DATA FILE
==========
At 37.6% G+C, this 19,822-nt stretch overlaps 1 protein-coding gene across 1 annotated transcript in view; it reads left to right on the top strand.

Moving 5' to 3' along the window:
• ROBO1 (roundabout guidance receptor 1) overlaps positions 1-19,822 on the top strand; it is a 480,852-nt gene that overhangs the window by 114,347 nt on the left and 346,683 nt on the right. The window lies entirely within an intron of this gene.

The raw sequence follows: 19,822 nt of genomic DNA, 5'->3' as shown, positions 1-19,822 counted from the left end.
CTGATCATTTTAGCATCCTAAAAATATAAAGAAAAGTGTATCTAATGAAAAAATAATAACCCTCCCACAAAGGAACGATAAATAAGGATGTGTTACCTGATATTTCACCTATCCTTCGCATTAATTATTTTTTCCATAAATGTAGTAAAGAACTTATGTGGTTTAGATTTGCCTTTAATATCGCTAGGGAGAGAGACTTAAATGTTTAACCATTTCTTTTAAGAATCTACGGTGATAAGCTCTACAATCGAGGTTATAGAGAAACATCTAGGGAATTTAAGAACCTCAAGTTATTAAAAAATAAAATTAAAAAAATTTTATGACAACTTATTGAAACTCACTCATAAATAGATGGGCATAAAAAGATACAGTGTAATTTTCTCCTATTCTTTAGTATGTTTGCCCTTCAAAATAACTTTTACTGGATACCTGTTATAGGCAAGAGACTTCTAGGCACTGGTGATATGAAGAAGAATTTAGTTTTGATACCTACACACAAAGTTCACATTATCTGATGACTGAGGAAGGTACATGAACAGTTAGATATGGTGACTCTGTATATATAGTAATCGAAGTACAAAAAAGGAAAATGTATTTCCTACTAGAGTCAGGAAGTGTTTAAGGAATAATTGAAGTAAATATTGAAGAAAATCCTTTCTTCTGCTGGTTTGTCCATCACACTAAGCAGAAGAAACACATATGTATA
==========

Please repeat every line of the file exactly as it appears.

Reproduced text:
At 37.6% G+C, this 19,822-nt stretch overlaps 1 protein-coding gene across 1 annotated transcript in view; it reads left to right on the top strand.

Moving 5' to 3' along the window:
• ROBO1 (roundabout guidance receptor 1) overlaps positions 1-19,822 on the top strand; it is a 480,852-nt gene that overhangs the window by 114,347 nt on the left and 346,683 nt on the right. The window lies entirely within an intron of this gene.

The raw sequence follows: 19,822 nt of genomic DNA, 5'->3' as shown, positions 1-19,822 counted from the left end.
CTGATCATTTTAGCATCCTAAAAATATAAAGAAAAGTGTATCTAATGAAAAAATAATAACCCTCCCACAAAGGAACGATAAATAAGGATGTGTTACCTGATATTTCACCTATCCTTCGCATTAATTATTTTTTCCATAAATGTAGTAAAGAACTTATGTGGTTTAGATTTGCCTTTAATATCGCTAGGGAGAGAGACTTAAATGTTTAACCATTTCTTTTAAGAATCTACGGTGATAAGCTCTACAATCGAGGTTATAGAGAAACATCTAGGGAATTTAAGAACCTCAAGTTATTAAAAAATAAAATTAAAAAAATTTTATGACAACTTATTGAAACTCACTCATAAATAGATGGGCATAAAAAGATACAGTGTAATTTTCTCCTATTCTTTAGTATGTTTGCCCTTCAAAATAACTTTTACTGGATACCTGTTATAGGCAAGAGACTTCTAGGCACTGGTGATATGAAGAAGAATTTAGTTTTGATACCTACACACAAAGTTCACATTATCTGATGACTGAGGAAGGTACATGAACAGTTAGATATGGTGACTCTGTATATATAGTAATCGAAGTACAAAAAAGGAAAATGTATTTCCTACTAGAGTCAGGAAGTGTTTAAGGAATAATTGAAGTAAATATTGAAGAAAATCCTTTCTTCTGCTGGTTTGTCCATCACACTAAGCAGAAGAAACACATATGTATA